Tuesday, September 19, 2023

Who is Sylvia?


Johnson County Museum
Detail of Sylvia Queen's Garden of Eden quilt

Sylvia Queen is credited with creating an unusual floral applique
quilt. She also seems to have created herself.

See posts about her Garden of Eden quilts here:

The earliest record I've been able to find of "Sylvia Queen" is the 1880 census in LaPorte County, Indiana, in the town of Kankakee up by Lake Michigan about 20 miles west of South Bend. She is living alone at age 77, a "housekeeper," the standard occupation for women in the censuses of the time (employed or keeping house for herself?) She told the census taker she was born about 1803 in Connecticut of Connecticut born-parents.

Connecticut with her early 19th-century Puritan naming practices was home to more Prudences and Patiences than Sylvias, but her literate parents may have been influenced by Shakespeare's character in Two Gentlemen of Verona: "Who is Sylvia? What Is She, That All the Swains Commend Her?"

Soon after being counted in Indiana Sylvia moved to Olathe, Kansas near Kansas City, Missouri. She may have had relatives there, although finding her Kansas family is difficult as they are step relatives. The Marvin family is mentioned in her obituary when she died in 1896 a few days short of her 93rd birthday.

Sylvia also had relatives in the Edwin & Susan Sanford family who lived with her on Olathe's Lula (Loula) Street. Susan M. Hattery Sanford (1848-1945) was likely her step-grand-daughter. Susan and Edwin were from the community of Troy, Ohio in Geauga County, where Sylvia lived when her quilt made the newspapers in 1860.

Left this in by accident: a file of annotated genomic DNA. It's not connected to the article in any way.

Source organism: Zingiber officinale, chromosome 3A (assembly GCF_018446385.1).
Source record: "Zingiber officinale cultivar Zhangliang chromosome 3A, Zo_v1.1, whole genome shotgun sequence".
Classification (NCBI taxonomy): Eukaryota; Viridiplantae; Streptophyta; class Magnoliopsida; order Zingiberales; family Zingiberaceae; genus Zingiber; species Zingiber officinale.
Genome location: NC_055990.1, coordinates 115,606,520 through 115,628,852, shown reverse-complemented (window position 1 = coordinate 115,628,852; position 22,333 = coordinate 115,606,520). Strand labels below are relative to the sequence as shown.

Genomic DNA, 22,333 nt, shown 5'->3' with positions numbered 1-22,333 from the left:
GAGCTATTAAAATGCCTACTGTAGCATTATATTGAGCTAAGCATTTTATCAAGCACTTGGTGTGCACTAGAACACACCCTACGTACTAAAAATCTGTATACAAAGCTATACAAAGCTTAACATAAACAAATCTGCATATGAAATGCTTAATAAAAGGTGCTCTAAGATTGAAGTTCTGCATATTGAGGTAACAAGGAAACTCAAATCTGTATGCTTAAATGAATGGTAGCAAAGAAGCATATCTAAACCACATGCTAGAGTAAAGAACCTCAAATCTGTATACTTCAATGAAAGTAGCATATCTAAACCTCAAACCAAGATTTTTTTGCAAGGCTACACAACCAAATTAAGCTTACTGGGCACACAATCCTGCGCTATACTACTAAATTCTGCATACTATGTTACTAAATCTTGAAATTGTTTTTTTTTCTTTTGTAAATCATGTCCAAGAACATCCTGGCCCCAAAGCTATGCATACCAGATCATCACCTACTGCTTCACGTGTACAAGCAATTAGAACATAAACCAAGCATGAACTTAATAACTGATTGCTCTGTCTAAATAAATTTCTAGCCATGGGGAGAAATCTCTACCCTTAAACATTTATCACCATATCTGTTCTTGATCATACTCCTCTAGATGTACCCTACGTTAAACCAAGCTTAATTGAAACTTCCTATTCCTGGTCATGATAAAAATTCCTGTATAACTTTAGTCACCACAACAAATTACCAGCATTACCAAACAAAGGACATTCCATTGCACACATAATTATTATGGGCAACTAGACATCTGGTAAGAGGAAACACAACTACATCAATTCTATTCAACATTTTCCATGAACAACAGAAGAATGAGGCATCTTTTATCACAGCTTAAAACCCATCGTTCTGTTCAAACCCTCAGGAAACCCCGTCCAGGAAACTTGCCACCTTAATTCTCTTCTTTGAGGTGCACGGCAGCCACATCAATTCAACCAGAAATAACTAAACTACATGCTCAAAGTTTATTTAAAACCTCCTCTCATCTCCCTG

Olathe about the time Sylvia lived there from 1881 until 1896
Sylvia seems to have made many friends in Kansas who celebrated her birthdays
with gifts & flowers. Sylvia, a poet, entertained them with her verses.

Sylvia had married Susan's grandfather William Quinn (1786-1862) in the late 1840s after the death of his first wife by whom he had several children. Susan, born about that time, seems to have seen her grandfather's new wife as important enough in her life that she was the one who cared for Sylvia in her old age.

Before her marriage Sylvia Walker paid taxes on her cow and sheep in Parkman, Geauga County in the late 1840s.
Parkman, Ohio in the 1880s

Records from Family Search

William Quinn, born in Ireland, was a farmer in Geauga County, Ohio after having owned a rope manufactory for a while. His biography in the county history book mentions his marriage to Mrs. S.S. Walker. After marrying William she became Mrs. S. S. Quinn, a name that evolved into Sylvia S. Queen. William died at the age of 76 during the early years of the Civil War. Sylvia Queen moved west to Indiana.

Detail from the quilt in the Johnson County Museum
in Overland Park, Kansas

Only his first wife is mentioned at William's findagrave site.

Sylvia's Midwest
Sylvia's move when widowed may have been because her only(?) child
Faber M. Walker (1829-1916) lived in Benton Harbor, 
Michigan, about 40 miles north of Kankakee.

Faber Walker was born in 1829 when Sylvia was about 26, married (perhaps) to Ephram Walker (1795-?) 

Ephram or Ephraim, a brickmaker in Livingston County, New York. The same guy?

In New York's 1855 census Ephram was married to a Mary Ann Walker, about 12 years younger than Sylvia. Their eldest was daughter Augusta,19, indicating they'd been together since about 1835, when Faber was six years old. Sylvia may have been married twice, first to Ephram Walker of New York---a marriage that ended in divorce in the early 1830s, then to William Quinn of Ohio. Faber looks like her only biological son.

Detail from the Smithsonian's quilt attributed to Sylvia Queen

Sylvia also had a niece Laura Marvin Hildreth (1836-1901) who remained in New York. Olathe society notes tell us that Laura Hildreth came to visit her aunt in the 1890s. Laura's family home was Gloversville, New York in Fulton County.

We've sketched out Sylvia's peripatetic life and name changes. She is rather elusive, as perhaps she hoped to be. Tomorrow we'll look at more Garden of Eden quilts.

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